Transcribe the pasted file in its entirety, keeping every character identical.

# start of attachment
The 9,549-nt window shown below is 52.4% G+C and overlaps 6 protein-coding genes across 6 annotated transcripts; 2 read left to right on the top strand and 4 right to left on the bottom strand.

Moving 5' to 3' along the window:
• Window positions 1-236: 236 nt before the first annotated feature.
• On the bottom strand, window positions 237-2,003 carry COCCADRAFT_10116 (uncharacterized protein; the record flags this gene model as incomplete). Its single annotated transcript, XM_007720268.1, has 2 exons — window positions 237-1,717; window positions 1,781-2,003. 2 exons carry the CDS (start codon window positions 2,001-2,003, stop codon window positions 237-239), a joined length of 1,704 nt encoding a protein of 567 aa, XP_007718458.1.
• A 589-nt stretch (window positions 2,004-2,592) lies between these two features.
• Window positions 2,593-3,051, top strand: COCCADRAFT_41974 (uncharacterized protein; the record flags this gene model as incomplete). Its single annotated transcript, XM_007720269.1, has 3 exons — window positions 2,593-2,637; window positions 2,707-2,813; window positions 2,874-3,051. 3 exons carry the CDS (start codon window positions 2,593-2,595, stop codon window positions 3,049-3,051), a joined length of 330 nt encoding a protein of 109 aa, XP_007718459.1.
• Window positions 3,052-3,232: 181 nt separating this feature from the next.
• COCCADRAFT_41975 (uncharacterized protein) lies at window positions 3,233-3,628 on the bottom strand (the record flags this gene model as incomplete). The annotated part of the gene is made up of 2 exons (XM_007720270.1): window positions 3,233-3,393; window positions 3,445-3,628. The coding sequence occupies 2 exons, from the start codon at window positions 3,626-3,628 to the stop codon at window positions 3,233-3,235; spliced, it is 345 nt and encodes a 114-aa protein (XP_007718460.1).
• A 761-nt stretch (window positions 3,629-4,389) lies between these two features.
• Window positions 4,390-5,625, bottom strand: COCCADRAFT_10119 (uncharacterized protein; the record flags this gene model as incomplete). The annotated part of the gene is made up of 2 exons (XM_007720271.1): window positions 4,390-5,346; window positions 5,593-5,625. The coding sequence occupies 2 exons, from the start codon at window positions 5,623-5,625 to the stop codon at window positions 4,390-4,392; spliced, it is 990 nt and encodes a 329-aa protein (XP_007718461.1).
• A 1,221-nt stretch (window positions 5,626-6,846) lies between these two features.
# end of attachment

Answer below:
The 9,549-nt window shown below is 52.4% G+C and overlaps 6 protein-coding genes across 6 annotated transcripts; 2 read left to right on the top strand and 4 right to left on the bottom strand.

Moving 5' to 3' along the window:
• Window positions 1-236: 236 nt before the first annotated feature.
• On the bottom strand, window positions 237-2,003 carry COCCADRAFT_10116 (uncharacterized protein; the record flags this gene model as incomplete). Its single annotated transcript, XM_007720268.1, has 2 exons — window positions 237-1,717; window positions 1,781-2,003. 2 exons carry the CDS (start codon window positions 2,001-2,003, stop codon window positions 237-239), a joined length of 1,704 nt encoding a protein of 567 aa, XP_007718458.1.
• A 589-nt stretch (window positions 2,004-2,592) lies between these two features.
• Window positions 2,593-3,051, top strand: COCCADRAFT_41974 (uncharacterized protein; the record flags this gene model as incomplete). Its single annotated transcript, XM_007720269.1, has 3 exons — window positions 2,593-2,637; window positions 2,707-2,813; window positions 2,874-3,051. 3 exons carry the CDS (start codon window positions 2,593-2,595, stop codon window positions 3,049-3,051), a joined length of 330 nt encoding a protein of 109 aa, XP_007718459.1.
• Window positions 3,052-3,232: 181 nt separating this feature from the next.
• COCCADRAFT_41975 (uncharacterized protein) lies at window positions 3,233-3,628 on the bottom strand (the record flags this gene model as incomplete). The annotated part of the gene is made up of 2 exons (XM_007720270.1): window positions 3,233-3,393; window positions 3,445-3,628. The coding sequence occupies 2 exons, from the start codon at window positions 3,626-3,628 to the stop codon at window positions 3,233-3,235; spliced, it is 345 nt and encodes a 114-aa protein (XP_007718460.1).
• A 761-nt stretch (window positions 3,629-4,389) lies between these two features.
• Window positions 4,390-5,625, bottom strand: COCCADRAFT_10119 (uncharacterized protein; the record flags this gene model as incomplete). The annotated part of the gene is made up of 2 exons (XM_007720271.1): window positions 4,390-5,346; window positions 5,593-5,625. The coding sequence occupies 2 exons, from the start codon at window positions 5,623-5,625 to the stop codon at window positions 4,390-4,392; spliced, it is 990 nt and encodes a 329-aa protein (XP_007718461.1).
• A 1,221-nt stretch (window positions 5,626-6,846) lies between these two features.